WASHINGTON — JACL National Executive Director Floyd Mori issued the following statement Wednesday, urging support for Goodwin Liu’s confirmation as a federal judge.
“Last week, the Senate voted 56-42 in favor of confirming Judge Edward M. Chen to serve as a federal district court judge for the Northern District of California. Now the vote for judicial nominee Professor Liu to the U.S. Court of Appeals for the Ninth Circuit will occur in the next two days.
“The Senate needs to know the Asian Pacific American community is counting on them to make the right decision again and will be deeply disappointed if they vote against a well-qualified Asian Pacific American judicial nominee in the month of May, Asian Pacific American Heritage Month …
“Professor Liu is exceptionally well-qualified to be a federal appellate judge, and he deserves an up-or-down vote in the Senate. Asian Pacific Americans are significantly underrepresented on the federal bench. There are currently NO Asian Pacific American judges on the U.S. Court of Appeals for the Ninth Circuit, despite the large Asian Pacific American population that it covers, and only one active Asian Pacific American federal appellate court judge nationwide.”
Mori asked Liu’s supporters to call the offices of their respective senators.
Liu, who was nominated in February 2010, is a law professor at UC Berkeley School of Law (Boalt Hall). An acclaimed scholar, teacher, and lawyer, he is a nationally recognized expert on constitutional law and education law and policy. The American Bar Association gave Liu its highest rating of “Unanimously Well Qualified” based on his integrity, professional competence, and judicial temperament.
A distinguished graduate of Stanford, Oxford, and Yale Law School, Liu is a Rhodes Scholar, former Supreme Court clerk, and member of the American Law Institute. He has worked as a corporate litigator and as a key policy advisor in two federal agencies. In 2003, Liu returned to his home state of California to join the faculty of Boalt Hall, one of the nation’s top law schools, and earned tenure and promotion to associate dean within five years.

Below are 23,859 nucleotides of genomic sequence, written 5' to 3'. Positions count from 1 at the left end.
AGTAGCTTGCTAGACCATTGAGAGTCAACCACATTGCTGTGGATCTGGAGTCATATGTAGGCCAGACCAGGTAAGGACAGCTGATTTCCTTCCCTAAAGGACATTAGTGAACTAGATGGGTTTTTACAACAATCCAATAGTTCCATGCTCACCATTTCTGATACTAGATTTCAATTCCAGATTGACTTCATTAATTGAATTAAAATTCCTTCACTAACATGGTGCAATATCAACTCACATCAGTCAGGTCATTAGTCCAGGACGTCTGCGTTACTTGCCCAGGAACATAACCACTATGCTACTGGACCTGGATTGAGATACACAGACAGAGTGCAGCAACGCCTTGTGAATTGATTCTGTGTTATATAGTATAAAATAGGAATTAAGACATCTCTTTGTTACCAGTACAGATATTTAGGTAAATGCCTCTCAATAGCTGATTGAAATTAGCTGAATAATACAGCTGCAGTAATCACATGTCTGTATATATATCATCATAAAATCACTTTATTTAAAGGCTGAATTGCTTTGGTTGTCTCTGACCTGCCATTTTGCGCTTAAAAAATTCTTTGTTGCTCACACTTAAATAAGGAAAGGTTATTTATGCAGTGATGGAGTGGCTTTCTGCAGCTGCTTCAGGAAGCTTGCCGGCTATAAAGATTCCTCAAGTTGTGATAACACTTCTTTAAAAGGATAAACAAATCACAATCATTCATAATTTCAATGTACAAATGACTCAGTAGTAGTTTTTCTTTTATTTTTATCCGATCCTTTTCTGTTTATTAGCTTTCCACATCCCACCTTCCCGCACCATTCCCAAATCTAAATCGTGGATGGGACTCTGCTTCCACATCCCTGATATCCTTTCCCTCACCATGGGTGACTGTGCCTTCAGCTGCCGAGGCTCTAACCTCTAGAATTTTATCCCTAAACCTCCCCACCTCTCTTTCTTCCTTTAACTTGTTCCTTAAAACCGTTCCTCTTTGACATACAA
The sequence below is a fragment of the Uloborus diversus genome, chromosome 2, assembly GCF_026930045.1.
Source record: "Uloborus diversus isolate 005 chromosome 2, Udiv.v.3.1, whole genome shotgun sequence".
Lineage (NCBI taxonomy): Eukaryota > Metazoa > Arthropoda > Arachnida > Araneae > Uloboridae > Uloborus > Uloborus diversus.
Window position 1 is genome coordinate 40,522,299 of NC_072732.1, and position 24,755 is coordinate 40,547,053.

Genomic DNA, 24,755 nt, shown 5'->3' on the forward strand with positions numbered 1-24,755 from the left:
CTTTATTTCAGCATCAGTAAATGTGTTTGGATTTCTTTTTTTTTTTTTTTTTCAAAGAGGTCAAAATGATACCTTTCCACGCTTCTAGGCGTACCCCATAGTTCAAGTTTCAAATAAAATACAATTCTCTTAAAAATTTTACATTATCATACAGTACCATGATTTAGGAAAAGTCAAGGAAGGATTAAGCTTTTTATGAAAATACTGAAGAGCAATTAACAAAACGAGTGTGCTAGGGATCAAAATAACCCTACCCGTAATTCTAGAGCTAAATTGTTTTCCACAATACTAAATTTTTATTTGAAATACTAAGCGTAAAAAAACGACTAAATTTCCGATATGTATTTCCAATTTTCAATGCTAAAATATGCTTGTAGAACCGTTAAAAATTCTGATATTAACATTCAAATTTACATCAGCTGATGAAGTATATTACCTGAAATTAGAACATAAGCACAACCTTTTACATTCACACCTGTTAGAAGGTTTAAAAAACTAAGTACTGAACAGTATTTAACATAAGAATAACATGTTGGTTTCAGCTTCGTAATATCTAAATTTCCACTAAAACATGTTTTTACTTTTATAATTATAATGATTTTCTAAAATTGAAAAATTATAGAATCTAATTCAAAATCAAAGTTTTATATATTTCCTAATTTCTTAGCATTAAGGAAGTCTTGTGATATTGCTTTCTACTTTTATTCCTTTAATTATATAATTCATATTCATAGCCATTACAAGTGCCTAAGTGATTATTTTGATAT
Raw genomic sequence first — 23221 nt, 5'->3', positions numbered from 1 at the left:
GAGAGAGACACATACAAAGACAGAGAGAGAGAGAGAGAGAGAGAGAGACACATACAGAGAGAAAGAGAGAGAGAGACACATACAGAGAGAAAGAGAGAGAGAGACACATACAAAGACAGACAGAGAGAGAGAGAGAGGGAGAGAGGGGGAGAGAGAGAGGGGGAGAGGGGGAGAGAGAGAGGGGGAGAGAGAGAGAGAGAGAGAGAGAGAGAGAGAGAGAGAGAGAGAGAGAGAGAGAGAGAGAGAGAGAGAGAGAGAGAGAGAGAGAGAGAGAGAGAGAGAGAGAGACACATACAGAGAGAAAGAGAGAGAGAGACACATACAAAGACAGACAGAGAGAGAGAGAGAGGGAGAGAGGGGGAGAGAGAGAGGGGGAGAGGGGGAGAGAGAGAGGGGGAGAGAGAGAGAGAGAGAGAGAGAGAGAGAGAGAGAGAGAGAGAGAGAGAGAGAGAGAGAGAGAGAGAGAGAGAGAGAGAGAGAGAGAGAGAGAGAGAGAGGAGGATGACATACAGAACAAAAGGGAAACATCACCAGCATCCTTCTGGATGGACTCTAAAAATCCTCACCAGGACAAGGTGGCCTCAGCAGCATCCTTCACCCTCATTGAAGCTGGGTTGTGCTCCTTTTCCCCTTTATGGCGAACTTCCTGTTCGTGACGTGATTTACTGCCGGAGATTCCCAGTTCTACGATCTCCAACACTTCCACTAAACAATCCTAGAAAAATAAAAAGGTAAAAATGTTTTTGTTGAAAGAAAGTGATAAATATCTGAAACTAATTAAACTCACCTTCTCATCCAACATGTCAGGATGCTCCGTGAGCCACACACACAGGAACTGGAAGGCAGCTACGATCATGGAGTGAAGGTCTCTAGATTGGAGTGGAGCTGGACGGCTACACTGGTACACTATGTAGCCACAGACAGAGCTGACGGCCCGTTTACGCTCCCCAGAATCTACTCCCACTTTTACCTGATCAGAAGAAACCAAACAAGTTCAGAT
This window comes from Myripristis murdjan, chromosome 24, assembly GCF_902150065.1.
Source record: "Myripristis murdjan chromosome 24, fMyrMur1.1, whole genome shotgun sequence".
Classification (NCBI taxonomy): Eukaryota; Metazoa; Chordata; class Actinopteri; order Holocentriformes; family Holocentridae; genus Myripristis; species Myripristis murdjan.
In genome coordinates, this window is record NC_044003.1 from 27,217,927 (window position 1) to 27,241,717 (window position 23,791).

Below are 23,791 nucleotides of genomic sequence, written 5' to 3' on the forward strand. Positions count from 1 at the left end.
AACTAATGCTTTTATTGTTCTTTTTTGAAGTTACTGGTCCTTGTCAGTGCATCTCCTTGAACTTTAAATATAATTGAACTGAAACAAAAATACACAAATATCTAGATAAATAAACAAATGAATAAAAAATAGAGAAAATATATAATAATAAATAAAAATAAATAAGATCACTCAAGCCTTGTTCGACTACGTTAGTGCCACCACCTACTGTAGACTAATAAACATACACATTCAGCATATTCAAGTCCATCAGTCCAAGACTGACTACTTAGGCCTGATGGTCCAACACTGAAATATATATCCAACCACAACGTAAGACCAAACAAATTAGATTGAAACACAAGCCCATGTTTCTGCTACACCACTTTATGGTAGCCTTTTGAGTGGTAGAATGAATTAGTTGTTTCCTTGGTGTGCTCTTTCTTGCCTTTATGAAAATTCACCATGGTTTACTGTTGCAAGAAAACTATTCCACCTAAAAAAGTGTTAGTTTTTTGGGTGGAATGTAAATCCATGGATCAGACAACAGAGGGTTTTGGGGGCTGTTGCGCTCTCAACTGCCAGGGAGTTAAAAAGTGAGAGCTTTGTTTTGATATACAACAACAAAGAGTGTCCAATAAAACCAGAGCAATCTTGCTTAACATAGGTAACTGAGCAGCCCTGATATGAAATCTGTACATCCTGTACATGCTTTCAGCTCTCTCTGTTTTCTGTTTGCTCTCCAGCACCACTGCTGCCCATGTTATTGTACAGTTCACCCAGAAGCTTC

The Blog of Legal Times reports that three Republican senators, John McCain of Arizona, Lindsey Graham of South Carolina, and Johnny Isakson of Georgia, have said they will vote against ending debate on Liu’s nomination. Liu needs 60 votes to advance to a final confirmation vote.
The three senators cited Liu’s 2006 testimony against the confirmation of Supreme Court Justice Samuel Alito Jr., which they said amounted to a personal attack based on Alito’s conservative ideology.
Statements of Support
Rep. Mike Honda (D-San Jose), chairman emeritus of the Congressional Asian Pacific American Caucus: “I urge the Senate to swiftly confirm Professor Goodwin Liu. Asian Americans and Pacific Islanders (AAPIs) are vastly underrepresented in the courts, and the confirmation of Professor Liu would be another step towards fulfilling President Obama’s promise of a well qualified and diverse judiciary. Goodwin is a personal friend and leader in my home state of California. I have worked with him for many years, particularly in ensuring access and equity in our education system. He has not only been a leader in the AAPI community, he has proven himself in the legal profession as well, with support from renowned legal minds from a diversity of ideological backgrounds.”